Regular readers know I bought into the concept of “content marketing” many years ago. It was in effect the coining of a term that characterized a strategy my team and I was already working on across traditional PR, digital marketing and social media.
Yet there’s one newer twist to the idea that concerns me: that content marketing shouldn’t just facilitate awareness or leads, but that marketing should actually profit directly from content, or at least generate cash that subsidizes marketing activity.
This idea is being promoted in a new book and recently I wrote a glowing review of Killing Marketing. It is a solid book and I overwhelmingly believe it is worth reading (or listening) and does well by the content marketing community. Still, this is one concept out of many, the authors put forward that I find largely aspirational, and perhaps even, potentially hazardous to marketing.
This isn’t a reflexive reaction either. When the authors first started floating this idea more than 18 months before publishing the book, I examined it from the pragmatic B2B marketing trenches.
To be clear, the idea isn’t without merit. The authors have documented case studies used to support the notion of profitable content marketing. However, these all stem from the usual suspects for marketing case studies (i.e. Red Bull, Johnson & Johnson).
These giants, often consumer-oriented corporations, have the pocket-depth to own events and sell tickets or sponsorships. Sometimes the examples are businesses that are able to sell advertising across digital sites they’ve built. Finally, there are some that have been actually able to sell subscriptions to print magazines they publish (Lifetime Fitness).
While these case studies are all very impressive, this idea remains unrealistic for the vast majority of businesses, especially the mid-market, and worse, it may put marketing at risk. Most senior marketing leaders have battle enough to prove the value of marketing, let alone a new and higher standard of generating awareness and leads – and also profiting from the activity.
Why Profiting Directly Borders on Unrealistic
In 2009, I worked for a B2B software company that took sessions from their user conference and packaged them up into a half-day “virtual conference.” It was basically an extended webinar that rebroadcast recorded sessions presented by industry influencers, albeit it came with some interesting nuances.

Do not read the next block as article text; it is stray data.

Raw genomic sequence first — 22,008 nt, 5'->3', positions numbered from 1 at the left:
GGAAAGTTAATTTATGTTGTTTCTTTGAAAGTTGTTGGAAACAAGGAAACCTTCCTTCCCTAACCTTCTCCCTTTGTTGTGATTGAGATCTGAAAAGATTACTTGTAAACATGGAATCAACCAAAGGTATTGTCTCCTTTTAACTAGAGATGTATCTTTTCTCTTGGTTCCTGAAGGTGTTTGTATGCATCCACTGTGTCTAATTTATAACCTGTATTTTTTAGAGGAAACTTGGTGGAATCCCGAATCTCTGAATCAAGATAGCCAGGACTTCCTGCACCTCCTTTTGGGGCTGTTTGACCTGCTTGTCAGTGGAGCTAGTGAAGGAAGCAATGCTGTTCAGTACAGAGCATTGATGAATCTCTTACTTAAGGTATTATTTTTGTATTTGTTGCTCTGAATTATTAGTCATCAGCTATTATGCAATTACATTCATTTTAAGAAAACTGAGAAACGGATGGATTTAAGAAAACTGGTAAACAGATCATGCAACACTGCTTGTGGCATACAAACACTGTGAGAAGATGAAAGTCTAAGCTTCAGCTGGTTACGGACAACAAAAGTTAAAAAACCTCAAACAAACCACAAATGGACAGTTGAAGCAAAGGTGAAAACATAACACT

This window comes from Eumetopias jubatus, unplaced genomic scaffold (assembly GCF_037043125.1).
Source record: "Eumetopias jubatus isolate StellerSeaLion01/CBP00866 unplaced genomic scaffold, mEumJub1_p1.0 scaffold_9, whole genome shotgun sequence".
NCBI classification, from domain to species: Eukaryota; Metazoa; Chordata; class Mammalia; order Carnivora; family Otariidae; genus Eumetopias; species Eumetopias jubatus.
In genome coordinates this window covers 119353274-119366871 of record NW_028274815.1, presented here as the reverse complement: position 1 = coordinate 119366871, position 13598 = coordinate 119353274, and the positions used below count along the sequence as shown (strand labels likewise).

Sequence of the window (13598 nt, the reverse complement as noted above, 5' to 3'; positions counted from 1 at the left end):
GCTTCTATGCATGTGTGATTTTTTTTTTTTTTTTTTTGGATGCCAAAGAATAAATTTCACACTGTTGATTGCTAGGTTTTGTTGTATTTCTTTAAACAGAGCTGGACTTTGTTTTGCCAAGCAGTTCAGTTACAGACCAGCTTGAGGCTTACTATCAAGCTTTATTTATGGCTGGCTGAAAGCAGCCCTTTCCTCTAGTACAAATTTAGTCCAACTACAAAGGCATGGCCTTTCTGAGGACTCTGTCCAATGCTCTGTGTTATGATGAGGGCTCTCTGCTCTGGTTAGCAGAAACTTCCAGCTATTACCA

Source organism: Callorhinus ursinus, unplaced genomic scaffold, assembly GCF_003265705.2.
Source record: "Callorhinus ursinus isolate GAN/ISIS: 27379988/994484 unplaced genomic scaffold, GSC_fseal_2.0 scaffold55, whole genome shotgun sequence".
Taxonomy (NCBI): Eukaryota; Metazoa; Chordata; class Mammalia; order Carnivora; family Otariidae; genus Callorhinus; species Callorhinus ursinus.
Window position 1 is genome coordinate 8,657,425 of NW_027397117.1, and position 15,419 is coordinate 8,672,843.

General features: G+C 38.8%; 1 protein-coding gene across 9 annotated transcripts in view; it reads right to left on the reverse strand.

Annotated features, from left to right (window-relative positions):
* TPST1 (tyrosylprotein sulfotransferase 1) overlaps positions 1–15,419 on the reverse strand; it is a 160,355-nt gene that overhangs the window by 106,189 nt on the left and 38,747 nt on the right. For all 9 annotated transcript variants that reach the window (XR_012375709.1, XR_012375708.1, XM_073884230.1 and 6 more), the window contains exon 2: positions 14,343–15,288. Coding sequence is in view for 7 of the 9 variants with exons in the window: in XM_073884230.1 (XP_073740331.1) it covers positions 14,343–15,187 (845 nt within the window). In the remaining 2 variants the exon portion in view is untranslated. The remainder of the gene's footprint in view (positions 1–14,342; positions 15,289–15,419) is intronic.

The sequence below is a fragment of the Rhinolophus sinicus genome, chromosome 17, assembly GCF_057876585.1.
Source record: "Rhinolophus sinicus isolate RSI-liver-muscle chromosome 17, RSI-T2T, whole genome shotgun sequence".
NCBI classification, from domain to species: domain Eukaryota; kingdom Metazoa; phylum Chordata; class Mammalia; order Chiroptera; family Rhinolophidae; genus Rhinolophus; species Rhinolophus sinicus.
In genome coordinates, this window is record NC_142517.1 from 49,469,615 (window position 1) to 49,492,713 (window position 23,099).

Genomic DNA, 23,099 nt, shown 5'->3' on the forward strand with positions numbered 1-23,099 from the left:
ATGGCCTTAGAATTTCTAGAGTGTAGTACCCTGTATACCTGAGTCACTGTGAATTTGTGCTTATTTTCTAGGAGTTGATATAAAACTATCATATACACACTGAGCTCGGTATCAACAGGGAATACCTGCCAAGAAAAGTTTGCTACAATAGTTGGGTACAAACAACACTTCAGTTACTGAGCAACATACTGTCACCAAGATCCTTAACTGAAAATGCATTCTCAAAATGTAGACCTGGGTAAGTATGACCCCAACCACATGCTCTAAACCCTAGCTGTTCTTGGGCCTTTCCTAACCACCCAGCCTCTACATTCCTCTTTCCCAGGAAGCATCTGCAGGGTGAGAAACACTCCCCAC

The platform we used (On24) was an early effort at a virtual reality-like experience (very Second Life like if you remember that). Attendees could choose which sessions they wanted to listen to and would “enter” a virtual conference hall to attend. There were also “rooms” for networking and mingling with a private chat-session style interface. Finally, some of the influencers joined the virtual conference live after the recorded session was shown to answer questions in real-time through a public chat feature.
At that time this virtual conference idea was novel and a truly brilliant way to repurpose content. If there was anything else like it in the marketing space at that time, I wasn’t aware of it; I’m pretty confident it was first-of-a-kind.
However, it came with a catch: tickets to the virtual conference cost money, perhaps $100 or $150 (I don’t remember the precise dollar amount).
The pressure to sell tickets to this event was intense and here was the problem: Almost overnight, marketing transformed from a B2B shop trying to sell software, to one that almost looked like a B2C shop trying to sell tickets to this event.
Any veteran marketer ought to see why that’s a big problem for a $150 million dollar publicly traded company in the mid-market. When the purpose of the event shifts from selling software to profiting from the event, it becomes a distraction to selling software.
And here’s the benchmark for comparison: the company tried again the next year, and this time made the event free with registration. It was a wild success with thousands of registrants and an absurdly high volume of exposure across news, blogs and social media. The company repeated this template in subsequent years with comparable success.
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I’m not completely knocking the idea wholesale – rather I think it’s something marketers should consider carefully (and internally) before bringing it up with a broader set of stakeholders. This is because there are some case studies that I’ve seen firsthand where this can work.
Here are a few that I’ve discovered:
1) Case study: Rainbow Play Systems
This company sells children’s furniture and swing sets. It’s important to note these swingsets are the Ferarri’s of swingsets – the sort you might find on a public playground made available to the public (and because only a city could afford them).